Kinecting the kids

I’m writing this while my daughter explores Disneyland – not the real one, the one that resembles Hell with cartoon characters, but the Kinect one. Kinect Disneyland Adventures is really rather good if your child is the right age for it.

I bought the Kinect motion controller a long time ago, partly out of curiosity and largely because I thought it’d be fun for my wee girl. She was a little too young for it, though, so what I’d hoped would be fun was just endlessly frustrating. It seems that, for us at least, five is the right age – so instead of wandering around, getting lost and frustrated as she used to, she’s currently dancing with the space monster Stitch.

Get the age right and Kinect really is brilliant for kids: titles such as Pixar Rush and Once Upon A Monster are fantastic fun, their jumping around assuaging any parental guilt about letting the children play videogames.

For grown-ups, though, it’s the same kind of thing as the Nintendo Wii’s motion sensing, with the initial excitement and wow factor fading until it’s gathering dust. That might just be me – voice control of the console needs more volume than I can risk when the family is in bed, which is pretty much my only gaming time, and it’s patchy anyway; I don’t use my console for video so Kinect control of that doesn’t matter; Kinect fitness titles require the same enthusiasm as a trip to the gym, but unlike the gym I don’t have anyone forcing me to do it; I prefer to do my gaming from the sofa, in low light, not standing in the middle of the living room until I get gorilla arms – but I do think it’s clever tech that’s of limited appeal to grown-ups.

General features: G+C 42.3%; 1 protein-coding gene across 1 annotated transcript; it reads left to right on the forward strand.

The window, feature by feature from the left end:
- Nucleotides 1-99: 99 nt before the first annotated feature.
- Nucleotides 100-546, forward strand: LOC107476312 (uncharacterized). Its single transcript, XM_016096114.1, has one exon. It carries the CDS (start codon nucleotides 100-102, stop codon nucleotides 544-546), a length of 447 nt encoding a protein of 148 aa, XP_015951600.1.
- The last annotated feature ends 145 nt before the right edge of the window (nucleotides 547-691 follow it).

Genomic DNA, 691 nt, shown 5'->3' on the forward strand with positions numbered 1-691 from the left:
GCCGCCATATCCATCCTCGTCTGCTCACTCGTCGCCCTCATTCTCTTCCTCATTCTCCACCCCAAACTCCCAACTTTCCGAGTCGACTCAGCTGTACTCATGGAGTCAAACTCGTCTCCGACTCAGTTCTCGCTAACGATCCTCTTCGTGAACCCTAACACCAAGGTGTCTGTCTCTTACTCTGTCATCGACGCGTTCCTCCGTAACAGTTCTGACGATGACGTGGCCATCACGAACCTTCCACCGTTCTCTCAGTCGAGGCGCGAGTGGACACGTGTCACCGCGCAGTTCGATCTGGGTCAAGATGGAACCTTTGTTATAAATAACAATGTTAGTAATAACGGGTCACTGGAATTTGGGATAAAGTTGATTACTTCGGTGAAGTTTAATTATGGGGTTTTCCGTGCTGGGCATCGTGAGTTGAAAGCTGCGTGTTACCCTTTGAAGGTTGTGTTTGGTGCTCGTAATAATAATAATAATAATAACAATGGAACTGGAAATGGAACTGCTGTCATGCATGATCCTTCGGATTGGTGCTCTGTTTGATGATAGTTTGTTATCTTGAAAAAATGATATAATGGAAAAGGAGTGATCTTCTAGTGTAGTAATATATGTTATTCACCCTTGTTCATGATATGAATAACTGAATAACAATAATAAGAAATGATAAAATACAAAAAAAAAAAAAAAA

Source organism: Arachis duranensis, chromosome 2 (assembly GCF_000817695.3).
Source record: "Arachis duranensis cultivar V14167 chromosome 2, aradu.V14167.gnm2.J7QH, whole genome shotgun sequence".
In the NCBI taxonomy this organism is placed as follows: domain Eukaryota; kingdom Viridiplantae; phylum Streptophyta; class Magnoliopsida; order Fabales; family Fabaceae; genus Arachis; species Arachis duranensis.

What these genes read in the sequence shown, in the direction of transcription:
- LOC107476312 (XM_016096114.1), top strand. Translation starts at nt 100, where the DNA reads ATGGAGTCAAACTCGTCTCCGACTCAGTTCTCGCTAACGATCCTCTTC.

For kids, though, it’s great. If you have an Xbox, children and spare cash – and don’t mind buying something that’s likely to be revamped next year for the next Xbox – it’s not a bad investment now that lots of good titles are really cheap. It’s a good time to get the kids Kinect-ed.